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Surveillance of the efficacy of artemether-lumefantrine and artesunate-amodiaquine for the treatment of uncomplicated Plasmodium falciparum among children under five in Togo, 2005-2009
Malaria Journalvolume 11, Article number: 338 (2012)
Malaria remains a major public health problem in Togo. The national malaria control programme in Togo changed the anti-malarial treatment policy from monotherapy to artemisinin combination therapy in 2004. This study reports the results of therapeutic efficacy studies conducted on artemether-lumefantrine and artesunate-amodiaquine for the treatment of uncomplicated Plasmodium falciparum malaria in Togo, between 2005 and 2009.
Children between 6 and 59 months of age, who were symptomatically infected with P. falciparum, were treated with either artemether-lumefantrine or artesunate-amodiaquine. The primary end-point was the 28-day cure rate, PCR-corrected for reinfection and recrudescence. Studies were conducted according to the standardized WHO protocol for the assessment of the efficacy of anti-malarial treatment. Differences between categorical data were compared using the chi-square test or the Fisher’s exact test where cell counts were ≤ 5. Differences in continuous data were compared using a t-test.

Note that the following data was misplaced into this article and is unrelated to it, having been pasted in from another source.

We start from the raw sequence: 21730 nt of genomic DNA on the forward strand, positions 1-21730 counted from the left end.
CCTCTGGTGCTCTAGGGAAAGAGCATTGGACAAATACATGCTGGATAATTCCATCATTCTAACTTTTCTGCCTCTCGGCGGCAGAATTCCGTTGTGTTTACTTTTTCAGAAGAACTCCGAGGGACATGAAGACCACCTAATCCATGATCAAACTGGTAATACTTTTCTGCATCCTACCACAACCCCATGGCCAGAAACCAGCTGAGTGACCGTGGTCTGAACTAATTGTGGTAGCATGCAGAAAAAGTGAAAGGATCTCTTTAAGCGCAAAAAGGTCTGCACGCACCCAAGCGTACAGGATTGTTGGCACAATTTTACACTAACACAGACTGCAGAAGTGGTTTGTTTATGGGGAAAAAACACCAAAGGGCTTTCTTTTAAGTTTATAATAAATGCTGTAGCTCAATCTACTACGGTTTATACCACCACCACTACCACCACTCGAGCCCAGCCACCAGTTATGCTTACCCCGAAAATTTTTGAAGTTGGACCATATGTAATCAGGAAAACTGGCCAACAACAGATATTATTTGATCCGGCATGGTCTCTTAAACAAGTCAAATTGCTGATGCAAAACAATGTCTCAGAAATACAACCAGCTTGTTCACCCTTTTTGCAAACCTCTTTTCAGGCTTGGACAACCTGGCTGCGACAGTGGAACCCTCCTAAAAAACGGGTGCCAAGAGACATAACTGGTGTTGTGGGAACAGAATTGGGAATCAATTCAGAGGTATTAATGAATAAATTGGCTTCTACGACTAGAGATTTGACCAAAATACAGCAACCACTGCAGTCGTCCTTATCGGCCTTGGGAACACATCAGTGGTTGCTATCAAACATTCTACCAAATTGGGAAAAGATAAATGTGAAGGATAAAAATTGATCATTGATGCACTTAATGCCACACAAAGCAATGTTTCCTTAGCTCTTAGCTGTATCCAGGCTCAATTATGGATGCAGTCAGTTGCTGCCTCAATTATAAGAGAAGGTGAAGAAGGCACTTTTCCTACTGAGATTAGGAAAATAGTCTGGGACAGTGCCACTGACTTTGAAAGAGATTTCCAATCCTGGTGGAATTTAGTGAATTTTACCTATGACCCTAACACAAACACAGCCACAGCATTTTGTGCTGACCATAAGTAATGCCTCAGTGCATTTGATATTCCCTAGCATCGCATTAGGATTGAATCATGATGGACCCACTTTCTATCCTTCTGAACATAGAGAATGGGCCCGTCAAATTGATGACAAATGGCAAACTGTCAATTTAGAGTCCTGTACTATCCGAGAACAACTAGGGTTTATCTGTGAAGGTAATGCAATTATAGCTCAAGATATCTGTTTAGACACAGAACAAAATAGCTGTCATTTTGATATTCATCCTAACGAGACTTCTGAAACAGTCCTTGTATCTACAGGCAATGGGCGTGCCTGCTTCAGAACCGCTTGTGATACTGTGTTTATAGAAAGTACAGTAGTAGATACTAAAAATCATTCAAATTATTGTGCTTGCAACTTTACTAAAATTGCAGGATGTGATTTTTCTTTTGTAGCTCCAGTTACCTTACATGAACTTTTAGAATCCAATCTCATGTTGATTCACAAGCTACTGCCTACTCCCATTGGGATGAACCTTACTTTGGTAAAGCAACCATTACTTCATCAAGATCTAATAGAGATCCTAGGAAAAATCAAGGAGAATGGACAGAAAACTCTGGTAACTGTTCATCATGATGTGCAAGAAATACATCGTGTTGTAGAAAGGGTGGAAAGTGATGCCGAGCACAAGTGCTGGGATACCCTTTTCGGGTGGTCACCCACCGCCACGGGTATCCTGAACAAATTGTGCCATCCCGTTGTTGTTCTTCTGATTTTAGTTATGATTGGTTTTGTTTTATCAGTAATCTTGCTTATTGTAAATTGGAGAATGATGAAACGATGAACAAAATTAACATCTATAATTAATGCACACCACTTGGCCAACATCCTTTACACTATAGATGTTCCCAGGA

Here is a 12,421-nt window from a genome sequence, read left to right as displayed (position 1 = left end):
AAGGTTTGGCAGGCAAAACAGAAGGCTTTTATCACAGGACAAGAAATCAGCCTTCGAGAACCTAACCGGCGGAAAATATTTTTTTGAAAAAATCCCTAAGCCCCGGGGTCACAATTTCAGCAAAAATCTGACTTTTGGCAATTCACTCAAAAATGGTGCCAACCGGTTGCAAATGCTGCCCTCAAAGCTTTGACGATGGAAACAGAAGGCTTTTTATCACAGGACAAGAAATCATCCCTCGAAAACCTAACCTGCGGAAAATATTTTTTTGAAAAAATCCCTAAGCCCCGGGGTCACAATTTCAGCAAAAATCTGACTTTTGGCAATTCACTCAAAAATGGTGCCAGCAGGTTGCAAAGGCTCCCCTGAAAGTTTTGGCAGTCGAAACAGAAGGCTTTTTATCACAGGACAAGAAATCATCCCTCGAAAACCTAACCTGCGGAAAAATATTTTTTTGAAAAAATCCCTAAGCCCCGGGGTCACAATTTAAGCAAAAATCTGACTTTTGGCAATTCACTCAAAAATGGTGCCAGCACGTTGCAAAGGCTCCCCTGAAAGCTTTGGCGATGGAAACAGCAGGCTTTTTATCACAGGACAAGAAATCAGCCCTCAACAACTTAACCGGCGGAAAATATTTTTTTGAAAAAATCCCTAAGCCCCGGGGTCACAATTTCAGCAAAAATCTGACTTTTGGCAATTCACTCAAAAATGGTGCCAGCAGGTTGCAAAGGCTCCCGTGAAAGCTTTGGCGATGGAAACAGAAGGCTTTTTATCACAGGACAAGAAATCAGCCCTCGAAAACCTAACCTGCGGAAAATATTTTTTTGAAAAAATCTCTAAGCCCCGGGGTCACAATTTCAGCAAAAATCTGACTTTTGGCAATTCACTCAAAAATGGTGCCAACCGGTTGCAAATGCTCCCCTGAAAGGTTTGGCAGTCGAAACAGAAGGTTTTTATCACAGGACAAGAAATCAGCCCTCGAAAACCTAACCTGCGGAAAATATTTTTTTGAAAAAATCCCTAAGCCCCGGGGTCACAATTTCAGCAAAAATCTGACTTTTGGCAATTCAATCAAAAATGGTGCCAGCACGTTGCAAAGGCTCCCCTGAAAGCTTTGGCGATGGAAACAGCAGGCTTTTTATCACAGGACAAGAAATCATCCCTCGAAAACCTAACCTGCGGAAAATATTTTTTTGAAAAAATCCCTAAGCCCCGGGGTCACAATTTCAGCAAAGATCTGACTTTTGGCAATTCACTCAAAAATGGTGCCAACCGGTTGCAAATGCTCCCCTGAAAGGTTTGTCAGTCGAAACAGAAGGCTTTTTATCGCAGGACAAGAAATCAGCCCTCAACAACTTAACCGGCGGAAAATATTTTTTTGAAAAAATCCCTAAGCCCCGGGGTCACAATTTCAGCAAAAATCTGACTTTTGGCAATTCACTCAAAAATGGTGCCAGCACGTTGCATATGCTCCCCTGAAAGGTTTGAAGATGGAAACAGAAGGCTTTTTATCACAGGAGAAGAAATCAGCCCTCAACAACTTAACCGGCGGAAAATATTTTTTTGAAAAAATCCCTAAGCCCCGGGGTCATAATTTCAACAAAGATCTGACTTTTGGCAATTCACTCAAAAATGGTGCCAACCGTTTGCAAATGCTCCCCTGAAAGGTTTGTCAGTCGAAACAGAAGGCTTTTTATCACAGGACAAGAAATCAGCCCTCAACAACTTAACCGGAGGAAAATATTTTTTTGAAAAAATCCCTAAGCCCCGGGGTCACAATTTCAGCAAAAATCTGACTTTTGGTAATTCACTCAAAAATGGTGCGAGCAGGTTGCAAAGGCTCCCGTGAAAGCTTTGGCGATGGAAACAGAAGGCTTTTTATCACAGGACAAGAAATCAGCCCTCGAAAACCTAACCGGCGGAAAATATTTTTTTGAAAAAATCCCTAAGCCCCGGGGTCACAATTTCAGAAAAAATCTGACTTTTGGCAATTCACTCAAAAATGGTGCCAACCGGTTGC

A total of 16 studies were conducted in five sentinel sites, with 459, 505 and 332 children included in 2005, 2007 and 2009, respectively. The PCR-corrected 28-day cure rates using the per-protocol analysis were between 96%-100% for artemether-lumefantrine and 94%-100% for artesunate-amodiaquine.
Both formulations of artemisinin-based combination therapy were effective over time and no severe adverse events related to the treatment were reported during the studies.
Malaria remains a major public health problem in Togo, an area of high transmission, with prevalence highest during the rainy season. Children carry the highest burden: in 2009, 56% of all reported cases and 73% of all reported deaths occurred among children under five years of age. In 2001, following an increase in Plasmodium falciparum resistance to anti-malarial medicines, the Togo National Malaria Control Programme (NMCP) set up a routine surveillance system, with five sentinel sites covering the distinct epidemiological zones of the country. Between 2001 and 2003, treatment failures with chloroquine and sulphadoxine−pyrimethamine reached 63% and 26%, respectively. A national consensus meeting in May 2004 led to the adoption of two different forms of artemisinin-based combination therapy (ACT) for the treatment of uncomplicated malaria in Togo: artemether-lumefantrine and artesunate-amodiaquine. The NMCP began to monitor the therapeutic efficacy of these two combinations in 2005. This article reports the efficacy of both forms of ACT for the treatment of uncomplicated malaria between 2005 and 2009.